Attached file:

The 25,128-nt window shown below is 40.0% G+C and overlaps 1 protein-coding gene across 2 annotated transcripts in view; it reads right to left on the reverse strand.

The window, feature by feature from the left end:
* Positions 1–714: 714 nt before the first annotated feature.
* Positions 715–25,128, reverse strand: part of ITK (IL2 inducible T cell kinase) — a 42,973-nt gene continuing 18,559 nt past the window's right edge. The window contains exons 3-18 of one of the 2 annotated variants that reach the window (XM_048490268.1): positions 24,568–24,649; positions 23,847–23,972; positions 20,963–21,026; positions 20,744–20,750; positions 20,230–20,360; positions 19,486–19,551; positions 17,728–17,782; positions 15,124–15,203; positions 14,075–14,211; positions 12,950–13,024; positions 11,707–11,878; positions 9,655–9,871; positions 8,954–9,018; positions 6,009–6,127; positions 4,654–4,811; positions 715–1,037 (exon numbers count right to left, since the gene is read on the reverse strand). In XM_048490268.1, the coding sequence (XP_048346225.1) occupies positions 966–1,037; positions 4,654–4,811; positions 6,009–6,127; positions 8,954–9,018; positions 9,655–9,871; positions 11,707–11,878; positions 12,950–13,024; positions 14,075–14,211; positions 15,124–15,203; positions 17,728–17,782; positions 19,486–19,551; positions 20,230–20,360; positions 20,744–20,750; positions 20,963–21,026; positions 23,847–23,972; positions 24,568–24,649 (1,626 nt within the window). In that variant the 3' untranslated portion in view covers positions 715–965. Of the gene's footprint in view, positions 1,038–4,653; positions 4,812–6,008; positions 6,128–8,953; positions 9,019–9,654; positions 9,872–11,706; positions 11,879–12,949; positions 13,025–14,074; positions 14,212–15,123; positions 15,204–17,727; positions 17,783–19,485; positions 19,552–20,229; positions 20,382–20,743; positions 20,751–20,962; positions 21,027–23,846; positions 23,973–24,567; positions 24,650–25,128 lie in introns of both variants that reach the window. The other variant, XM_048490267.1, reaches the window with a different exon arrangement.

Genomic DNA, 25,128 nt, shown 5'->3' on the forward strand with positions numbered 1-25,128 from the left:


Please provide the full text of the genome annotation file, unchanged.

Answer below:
The 25,128-nt window shown below is 40.0% G+C and overlaps 1 protein-coding gene across 2 annotated transcripts in view; it reads right to left on the reverse strand.

The window, feature by feature from the left end:
* Positions 1–714: 714 nt before the first annotated feature.
* Positions 715–25,128, reverse strand: part of ITK (IL2 inducible T cell kinase) — a 42,973-nt gene continuing 18,559 nt past the window's right edge. The window contains exons 3-18 of one of the 2 annotated variants that reach the window (XM_048490268.1): positions 24,568–24,649; positions 23,847–23,972; positions 20,963–21,026; positions 20,744–20,750; positions 20,230–20,360; positions 19,486–19,551; positions 17,728–17,782; positions 15,124–15,203; positions 14,075–14,211; positions 12,950–13,024; positions 11,707–11,878; positions 9,655–9,871; positions 8,954–9,018; positions 6,009–6,127; positions 4,654–4,811; positions 715–1,037 (exon numbers count right to left, since the gene is read on the reverse strand). In XM_048490268.1, the coding sequence (XP_048346225.1) occupies positions 966–1,037; positions 4,654–4,811; positions 6,009–6,127; positions 8,954–9,018; positions 9,655–9,871; positions 11,707–11,878; positions 12,950–13,024; positions 14,075–14,211; positions 15,124–15,203; positions 17,728–17,782; positions 19,486–19,551; positions 20,230–20,360; positions 20,744–20,750; positions 20,963–21,026; positions 23,847–23,972; positions 24,568–24,649 (1,626 nt within the window). In that variant the 3' untranslated portion in view covers positions 715–965. Of the gene's footprint in view, positions 1,038–4,653; positions 4,812–6,008; positions 6,128–8,953; positions 9,019–9,654; positions 9,872–11,706; positions 11,879–12,949; positions 13,025–14,074; positions 14,212–15,123; positions 15,204–17,727; positions 17,783–19,485; positions 19,552–20,229; positions 20,382–20,743; positions 20,751–20,962; positions 21,027–23,846; positions 23,973–24,567; positions 24,650–25,128 lie in introns of both variants that reach the window. The other variant, XM_048490267.1, reaches the window with a different exon arrangement.

Genomic DNA, 25,128 nt, shown 5'->3' on the forward strand with positions numbered 1-25,128 from the left: